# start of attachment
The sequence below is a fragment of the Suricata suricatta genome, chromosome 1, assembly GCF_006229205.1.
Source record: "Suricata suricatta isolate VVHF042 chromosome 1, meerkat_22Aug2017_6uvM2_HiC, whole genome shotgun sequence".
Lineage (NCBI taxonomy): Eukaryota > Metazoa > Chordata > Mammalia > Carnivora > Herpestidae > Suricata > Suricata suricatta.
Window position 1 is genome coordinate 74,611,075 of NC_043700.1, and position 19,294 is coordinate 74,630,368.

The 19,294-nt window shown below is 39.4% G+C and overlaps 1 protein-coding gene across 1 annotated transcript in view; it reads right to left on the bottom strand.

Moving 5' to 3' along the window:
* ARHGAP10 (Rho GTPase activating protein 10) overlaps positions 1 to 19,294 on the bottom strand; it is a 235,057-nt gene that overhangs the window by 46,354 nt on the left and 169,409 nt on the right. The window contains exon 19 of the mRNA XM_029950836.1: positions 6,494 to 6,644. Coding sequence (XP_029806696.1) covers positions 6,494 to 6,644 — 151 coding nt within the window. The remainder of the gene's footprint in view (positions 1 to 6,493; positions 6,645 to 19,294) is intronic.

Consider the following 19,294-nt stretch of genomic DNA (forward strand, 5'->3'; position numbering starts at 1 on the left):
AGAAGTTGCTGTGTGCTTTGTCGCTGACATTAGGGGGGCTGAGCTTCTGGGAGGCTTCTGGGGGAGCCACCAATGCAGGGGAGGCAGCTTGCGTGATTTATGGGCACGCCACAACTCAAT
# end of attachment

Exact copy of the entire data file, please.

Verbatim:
The sequence below is a fragment of the Suricata suricatta genome, chromosome 1, assembly GCF_006229205.1.
Source record: "Suricata suricatta isolate VVHF042 chromosome 1, meerkat_22Aug2017_6uvM2_HiC, whole genome shotgun sequence".
Lineage (NCBI taxonomy): Eukaryota > Metazoa > Chordata > Mammalia > Carnivora > Herpestidae > Suricata > Suricata suricatta.
Window position 1 is genome coordinate 74,611,075 of NC_043700.1, and position 19,294 is coordinate 74,630,368.

The 19,294-nt window shown below is 39.4% G+C and overlaps 1 protein-coding gene across 1 annotated transcript in view; it reads right to left on the bottom strand.

Moving 5' to 3' along the window:
* ARHGAP10 (Rho GTPase activating protein 10) overlaps positions 1 to 19,294 on the bottom strand; it is a 235,057-nt gene that overhangs the window by 46,354 nt on the left and 169,409 nt on the right. The window contains exon 19 of the mRNA XM_029950836.1: positions 6,494 to 6,644. Coding sequence (XP_029806696.1) covers positions 6,494 to 6,644 — 151 coding nt within the window. The remainder of the gene's footprint in view (positions 1 to 6,493; positions 6,645 to 19,294) is intronic.

Consider the following 19,294-nt stretch of genomic DNA (forward strand, 5'->3'; position numbering starts at 1 on the left):
AGAAGTTGCTGTGTGCTTTGTCGCTGACATTAGGGGGGCTGAGCTTCTGGGAGGCTTCTGGGGGAGCCACCAATGCAGGGGAGGCAGCTTGCGTGATTTATGGGCACGCCACAACTCAAT